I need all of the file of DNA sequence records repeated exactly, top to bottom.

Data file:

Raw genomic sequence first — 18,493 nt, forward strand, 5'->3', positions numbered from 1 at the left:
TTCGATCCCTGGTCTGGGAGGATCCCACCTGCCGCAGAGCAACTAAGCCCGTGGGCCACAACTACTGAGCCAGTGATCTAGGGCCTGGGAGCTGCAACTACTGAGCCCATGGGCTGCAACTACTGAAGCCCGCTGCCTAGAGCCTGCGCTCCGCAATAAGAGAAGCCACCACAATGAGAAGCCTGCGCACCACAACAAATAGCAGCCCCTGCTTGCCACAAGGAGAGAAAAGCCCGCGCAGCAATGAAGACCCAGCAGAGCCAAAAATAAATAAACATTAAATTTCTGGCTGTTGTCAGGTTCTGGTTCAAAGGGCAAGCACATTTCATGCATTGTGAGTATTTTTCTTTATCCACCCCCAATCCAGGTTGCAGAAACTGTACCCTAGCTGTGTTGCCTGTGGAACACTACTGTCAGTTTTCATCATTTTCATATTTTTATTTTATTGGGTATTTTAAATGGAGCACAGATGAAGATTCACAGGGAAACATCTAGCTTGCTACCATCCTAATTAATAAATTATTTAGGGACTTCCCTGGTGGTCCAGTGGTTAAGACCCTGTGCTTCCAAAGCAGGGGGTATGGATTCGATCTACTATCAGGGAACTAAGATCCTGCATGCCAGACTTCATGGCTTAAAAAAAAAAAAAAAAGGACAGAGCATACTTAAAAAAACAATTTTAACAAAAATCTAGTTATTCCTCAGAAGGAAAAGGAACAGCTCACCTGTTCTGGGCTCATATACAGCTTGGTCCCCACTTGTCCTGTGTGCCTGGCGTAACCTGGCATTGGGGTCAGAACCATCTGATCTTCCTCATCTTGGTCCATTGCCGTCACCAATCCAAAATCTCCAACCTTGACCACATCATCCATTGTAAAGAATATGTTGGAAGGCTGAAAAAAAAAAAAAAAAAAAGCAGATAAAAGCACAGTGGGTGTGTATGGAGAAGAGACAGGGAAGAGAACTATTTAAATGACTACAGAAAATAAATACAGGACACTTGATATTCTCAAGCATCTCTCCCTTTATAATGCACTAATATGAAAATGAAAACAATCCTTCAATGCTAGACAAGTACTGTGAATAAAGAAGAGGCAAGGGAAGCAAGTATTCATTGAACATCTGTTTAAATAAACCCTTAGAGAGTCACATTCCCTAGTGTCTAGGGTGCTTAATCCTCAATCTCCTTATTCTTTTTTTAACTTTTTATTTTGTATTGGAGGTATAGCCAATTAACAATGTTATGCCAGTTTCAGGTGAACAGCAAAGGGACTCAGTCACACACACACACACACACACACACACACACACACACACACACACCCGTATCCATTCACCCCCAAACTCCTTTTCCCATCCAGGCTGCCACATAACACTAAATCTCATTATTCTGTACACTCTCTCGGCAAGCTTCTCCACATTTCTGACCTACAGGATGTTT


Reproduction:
Raw genomic sequence first — 18,493 nt, forward strand, 5'->3', positions numbered from 1 at the left:
TTCGATCCCTGGTCTGGGAGGATCCCACCTGCCGCAGAGCAACTAAGCCCGTGGGCCACAACTACTGAGCCAGTGATCTAGGGCCTGGGAGCTGCAACTACTGAGCCCATGGGCTGCAACTACTGAAGCCCGCTGCCTAGAGCCTGCGCTCCGCAATAAGAGAAGCCACCACAATGAGAAGCCTGCGCACCACAACAAATAGCAGCCCCTGCTTGCCACAAGGAGAGAAAAGCCCGCGCAGCAATGAAGACCCAGCAGAGCCAAAAATAAATAAACATTAAATTTCTGGCTGTTGTCAGGTTCTGGTTCAAAGGGCAAGCACATTTCATGCATTGTGAGTATTTTTCTTTATCCACCCCCAATCCAGGTTGCAGAAACTGTACCCTAGCTGTGTTGCCTGTGGAACACTACTGTCAGTTTTCATCATTTTCATATTTTTATTTTATTGGGTATTTTAAATGGAGCACAGATGAAGATTCACAGGGAAACATCTAGCTTGCTACCATCCTAATTAATAAATTATTTAGGGACTTCCCTGGTGGTCCAGTGGTTAAGACCCTGTGCTTCCAAAGCAGGGGGTATGGATTCGATCTACTATCAGGGAACTAAGATCCTGCATGCCAGACTTCATGGCTTAAAAAAAAAAAAAAAAGGACAGAGCATACTTAAAAAAACAATTTTAACAAAAATCTAGTTATTCCTCAGAAGGAAAAGGAACAGCTCACCTGTTCTGGGCTCATATACAGCTTGGTCCCCACTTGTCCTGTGTGCCTGGCGTAACCTGGCATTGGGGTCAGAACCATCTGATCTTCCTCATCTTGGTCCATTGCCGTCACCAATCCAAAATCTCCAACCTTGACCACATCATCCATTGTAAAGAATATGTTGGAAGGCTGAAAAAAAAAAAAAAAAAAAGCAGATAAAAGCACAGTGGGTGTGTATGGAGAAGAGACAGGGAAGAGAACTATTTAAATGACTACAGAAAATAAATACAGGACACTTGATATTCTCAAGCATCTCTCCCTTTATAATGCACTAATATGAAAATGAAAACAATCCTTCAATGCTAGACAAGTACTGTGAATAAAGAAGAGGCAAGGGAAGCAAGTATTCATTGAACATCTGTTTAAATAAACCCTTAGAGAGTCACATTCCCTAGTGTCTAGGGTGCTTAATCCTCAATCTCCTTATTCTTTTTTTAACTTTTTATTTTGTATTGGAGGTATAGCCAATTAACAATGTTATGCCAGTTTCAGGTGAACAGCAAAGGGACTCAGTCACACACACACACACACACACACACACACACACACACACACACACCCGTATCCATTCACCCCCAAACTCCTTTTCCCATCCAGGCTGCCACATAACACTAAATCTCATTATTCTGTACACTCTCTCGGCAAGCTTCTCCACATTTCTGACCTACAGGATGTTT